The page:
While it’s not generally feasible to learn how to build an iOS app from scratch in one three-hour session, the aim of this crash course is to help you to take the existing Bluefruit LE app and modify it to collect data from any Arduino-compatible sensor.
How This Tutorial Works
For each feature that you add to the app, the subtasks are written out in English (pseudocode), but there are no code snippets in this tutorial. After you try it, let me know if code snippets would have helped you learn–I might add them later. If you find that you’re stuck and need some help, I pasted all the snippets into a file, which is linked at the end of the tutorial.
Before the crash course, be sure that you have
- Acquired an analog sensor, Arduino Uno, and Bluefruit LE breakout module. You must also have an iOS device running iOS 8 or higher, and a Mac computer running Xcode 6 or higher.
- Connected the analog sensor to your Arduino Uno’s A5 pin and checked the data in the Arduino serial monitor.
- Connected the Bluefruit LE to your Uno and completed the Bluefruit LE tutorial.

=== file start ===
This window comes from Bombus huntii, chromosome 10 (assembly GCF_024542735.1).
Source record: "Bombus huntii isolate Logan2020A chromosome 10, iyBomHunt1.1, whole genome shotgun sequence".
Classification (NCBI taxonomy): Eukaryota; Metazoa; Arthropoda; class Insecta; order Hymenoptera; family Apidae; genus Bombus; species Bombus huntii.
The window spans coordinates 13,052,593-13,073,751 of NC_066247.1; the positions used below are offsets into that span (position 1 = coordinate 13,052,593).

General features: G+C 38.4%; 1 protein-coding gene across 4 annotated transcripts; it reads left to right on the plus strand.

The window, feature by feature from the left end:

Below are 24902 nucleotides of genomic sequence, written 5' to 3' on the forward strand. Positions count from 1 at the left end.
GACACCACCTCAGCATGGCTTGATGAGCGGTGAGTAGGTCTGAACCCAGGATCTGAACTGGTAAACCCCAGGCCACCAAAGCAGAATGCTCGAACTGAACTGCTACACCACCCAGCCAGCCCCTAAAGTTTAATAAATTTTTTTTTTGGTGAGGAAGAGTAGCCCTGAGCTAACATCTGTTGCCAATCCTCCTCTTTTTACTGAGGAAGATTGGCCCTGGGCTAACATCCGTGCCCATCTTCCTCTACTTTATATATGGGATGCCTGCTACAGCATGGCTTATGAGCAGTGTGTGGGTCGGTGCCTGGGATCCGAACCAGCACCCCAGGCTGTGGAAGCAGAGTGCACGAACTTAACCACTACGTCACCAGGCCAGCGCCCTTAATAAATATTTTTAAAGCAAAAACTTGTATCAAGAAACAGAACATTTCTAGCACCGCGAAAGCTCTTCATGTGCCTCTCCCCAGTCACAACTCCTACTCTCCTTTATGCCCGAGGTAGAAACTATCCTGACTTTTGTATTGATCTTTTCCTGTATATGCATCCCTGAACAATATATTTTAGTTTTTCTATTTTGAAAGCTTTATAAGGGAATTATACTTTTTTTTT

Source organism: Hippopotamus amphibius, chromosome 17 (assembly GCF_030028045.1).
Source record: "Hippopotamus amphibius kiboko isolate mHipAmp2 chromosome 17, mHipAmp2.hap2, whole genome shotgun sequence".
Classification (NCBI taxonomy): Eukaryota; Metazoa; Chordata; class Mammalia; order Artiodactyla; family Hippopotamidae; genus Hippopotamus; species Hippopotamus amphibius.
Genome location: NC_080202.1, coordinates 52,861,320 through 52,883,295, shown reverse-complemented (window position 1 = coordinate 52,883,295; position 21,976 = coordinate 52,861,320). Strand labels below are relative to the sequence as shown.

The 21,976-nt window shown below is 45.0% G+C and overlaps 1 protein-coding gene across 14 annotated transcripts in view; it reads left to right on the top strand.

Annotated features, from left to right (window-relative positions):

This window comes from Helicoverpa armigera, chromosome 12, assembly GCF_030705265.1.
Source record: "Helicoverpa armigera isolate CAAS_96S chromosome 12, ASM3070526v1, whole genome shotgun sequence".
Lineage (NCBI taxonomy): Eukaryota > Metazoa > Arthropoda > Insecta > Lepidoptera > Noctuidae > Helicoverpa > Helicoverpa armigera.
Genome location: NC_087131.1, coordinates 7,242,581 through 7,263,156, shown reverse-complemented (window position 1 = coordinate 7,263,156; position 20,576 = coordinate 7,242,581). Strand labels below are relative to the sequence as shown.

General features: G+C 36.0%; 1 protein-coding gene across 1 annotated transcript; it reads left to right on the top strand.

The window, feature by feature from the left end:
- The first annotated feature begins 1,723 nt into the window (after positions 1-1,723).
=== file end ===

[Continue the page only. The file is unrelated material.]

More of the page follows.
- Downloaded the Bluefruit LE app from the App Store and checked that data is being transmitted from your sensor system (sensor+Uno+Bluefruit) and displayed in the Bluefruit LE app.
Download the source code for the Bluefruit LE app here. We will modify this code in three ways:
- Add location and time data to each sensor value, creating a new “SensorRecord” class.
- Write SensorRecords to an array.
- Give the user the option to email the array of SensorRecords as a list of CSVs (comma-separated values), which can then be imported into spreadsheet, GIS, and other environments for visualization and analysis.
After you complete these modifications, your app should display a succession of new elements like those in the screenshots below. When interacting with the app, you are given the option to email your sensors values when you “Disconnect” from your sensor system.
I found the location element to be the most complicated since it involves issues of user privacy and permissions, so we will save that part for last.
Step 1: Getting Acclimated in Swift